Almost as familiar to Jane Austen as her own home’ but in every sense larger, Chawton House is a few minutes’ walk from what is now Jane Austen’s House Museum. It is easy to imagine how she would have used her frequent visits to provide details for her novels, for example Lady Catherine de Bourgh’s home. While not on the Pemberley scale, it is still very impressive.
We settled for the gardens, plus the tea room, as it was a very warm day. Even so the reception area with books by Gothic novelists gave an insight on ‘Northanger Abbey,’ but there was nothing of that style about the gardens until we reached the Wilderness, as even the Fernery was rather domesticated.
The Library Terrace, developed a century after Edward Austen’s refashioning of the gardens, is a good place for open air refreshments, discreetly beneath the South Lawn and its ha-ha. This follows the ideas of Capability Brown, whereas the Terrace bears the influence of Lutyens. The sloping site gives various vistas leading towards the serpentine gravel path established in the nineteenth century, or across countryside. It is good to see a garden developing in different styles just as a house would have.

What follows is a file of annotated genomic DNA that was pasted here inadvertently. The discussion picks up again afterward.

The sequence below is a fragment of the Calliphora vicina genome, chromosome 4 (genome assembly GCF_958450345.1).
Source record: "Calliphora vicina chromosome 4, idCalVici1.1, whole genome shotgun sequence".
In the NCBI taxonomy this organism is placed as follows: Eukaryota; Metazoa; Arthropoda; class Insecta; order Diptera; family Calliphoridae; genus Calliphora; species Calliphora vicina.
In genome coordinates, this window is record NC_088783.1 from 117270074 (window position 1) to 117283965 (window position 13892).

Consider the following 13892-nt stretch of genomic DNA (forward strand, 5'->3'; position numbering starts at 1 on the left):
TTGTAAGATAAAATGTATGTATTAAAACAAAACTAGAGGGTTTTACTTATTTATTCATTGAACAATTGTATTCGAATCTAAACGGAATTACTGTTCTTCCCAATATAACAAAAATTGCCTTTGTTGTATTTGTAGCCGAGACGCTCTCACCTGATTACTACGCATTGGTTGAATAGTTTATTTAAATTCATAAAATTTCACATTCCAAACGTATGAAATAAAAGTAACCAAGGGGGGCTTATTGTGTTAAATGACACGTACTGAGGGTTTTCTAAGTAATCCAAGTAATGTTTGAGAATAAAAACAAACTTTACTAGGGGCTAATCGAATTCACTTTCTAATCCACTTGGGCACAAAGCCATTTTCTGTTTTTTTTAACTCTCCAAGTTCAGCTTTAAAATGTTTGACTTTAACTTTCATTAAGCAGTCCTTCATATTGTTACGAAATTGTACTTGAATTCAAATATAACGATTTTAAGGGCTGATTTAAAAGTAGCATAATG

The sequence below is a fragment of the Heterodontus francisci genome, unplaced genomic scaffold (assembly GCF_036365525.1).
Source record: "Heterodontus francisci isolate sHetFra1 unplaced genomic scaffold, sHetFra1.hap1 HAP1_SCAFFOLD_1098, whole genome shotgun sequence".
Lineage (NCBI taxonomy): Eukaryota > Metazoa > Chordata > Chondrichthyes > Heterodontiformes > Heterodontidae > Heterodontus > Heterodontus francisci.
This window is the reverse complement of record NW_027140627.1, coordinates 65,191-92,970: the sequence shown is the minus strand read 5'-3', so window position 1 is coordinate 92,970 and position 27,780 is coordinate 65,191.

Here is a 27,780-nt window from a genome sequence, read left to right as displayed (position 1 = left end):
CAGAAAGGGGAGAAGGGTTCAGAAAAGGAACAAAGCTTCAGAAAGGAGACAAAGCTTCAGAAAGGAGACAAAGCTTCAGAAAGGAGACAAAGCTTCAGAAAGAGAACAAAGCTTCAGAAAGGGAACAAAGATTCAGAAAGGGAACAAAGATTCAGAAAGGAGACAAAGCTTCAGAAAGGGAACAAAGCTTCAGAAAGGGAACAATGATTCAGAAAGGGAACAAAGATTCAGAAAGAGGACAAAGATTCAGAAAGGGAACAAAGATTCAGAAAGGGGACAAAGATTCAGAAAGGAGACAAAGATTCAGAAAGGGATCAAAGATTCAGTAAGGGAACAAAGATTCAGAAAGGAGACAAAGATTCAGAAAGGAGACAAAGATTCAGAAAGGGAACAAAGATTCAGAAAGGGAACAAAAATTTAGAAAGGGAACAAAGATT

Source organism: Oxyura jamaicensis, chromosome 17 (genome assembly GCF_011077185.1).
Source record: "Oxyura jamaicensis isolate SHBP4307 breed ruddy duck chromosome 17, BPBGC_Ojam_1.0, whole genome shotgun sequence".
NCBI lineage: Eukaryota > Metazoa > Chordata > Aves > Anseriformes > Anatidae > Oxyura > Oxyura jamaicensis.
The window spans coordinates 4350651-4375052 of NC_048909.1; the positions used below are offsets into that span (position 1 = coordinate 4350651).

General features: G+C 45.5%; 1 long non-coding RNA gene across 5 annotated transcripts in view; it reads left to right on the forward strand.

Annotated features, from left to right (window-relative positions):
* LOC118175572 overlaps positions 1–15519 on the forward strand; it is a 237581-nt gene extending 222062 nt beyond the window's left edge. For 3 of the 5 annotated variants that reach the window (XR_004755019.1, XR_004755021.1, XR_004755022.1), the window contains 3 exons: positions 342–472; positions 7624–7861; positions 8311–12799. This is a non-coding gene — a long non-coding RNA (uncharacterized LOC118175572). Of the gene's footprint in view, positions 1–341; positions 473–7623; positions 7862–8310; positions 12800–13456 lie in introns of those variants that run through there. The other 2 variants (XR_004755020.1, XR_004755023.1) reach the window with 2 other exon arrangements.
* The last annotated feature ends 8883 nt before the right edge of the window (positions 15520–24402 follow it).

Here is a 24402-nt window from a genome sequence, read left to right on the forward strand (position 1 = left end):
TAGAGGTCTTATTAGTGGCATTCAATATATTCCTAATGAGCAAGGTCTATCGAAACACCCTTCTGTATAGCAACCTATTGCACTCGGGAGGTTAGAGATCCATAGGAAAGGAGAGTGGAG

A particular feature is the Walled Garden, actually two areas. One was referred to by Jane Austen as a planned kitchen garden, but was not completed until after her death. An ornamental flower garden was created later with a wall dividing it from the kitchen garden; later still the flower garden became an orchard. It now has four beds and the orchard. In one bed is the Elizabeth Blackwell Herb Garden, featuring medicinal herbs for treating different parts of the body arranged in separate beds. ‘A Curious Herbal,’ Elizabeth Blackwell’s book, sold in sufficient numbers to enable her to procure her husband’s release from debtors’ prison.
In several parts of the gardens are quotations from Jane Austen and a letter written by Elizabeth Montagu in 1762, which is inscribed on a circular bench. Particularly relevant in May was the quotation from ‘Pride and Prejudice’ regarding how picking strawberries brings the drawback of having to bend.
The Wilderness is just the sort of woodland that small children can frighten themselves in without any fear of harm. Coming out of it with a wonderful scent of wild garlic we caught sight of the house again and decided it was time for tea. The old kitchen is the ideal place for it, if you have had enough fresh air.
Leaving the estate, not this time visiting the church as before, we were able to glance back and see it in the agricultural setting where all such houses belong.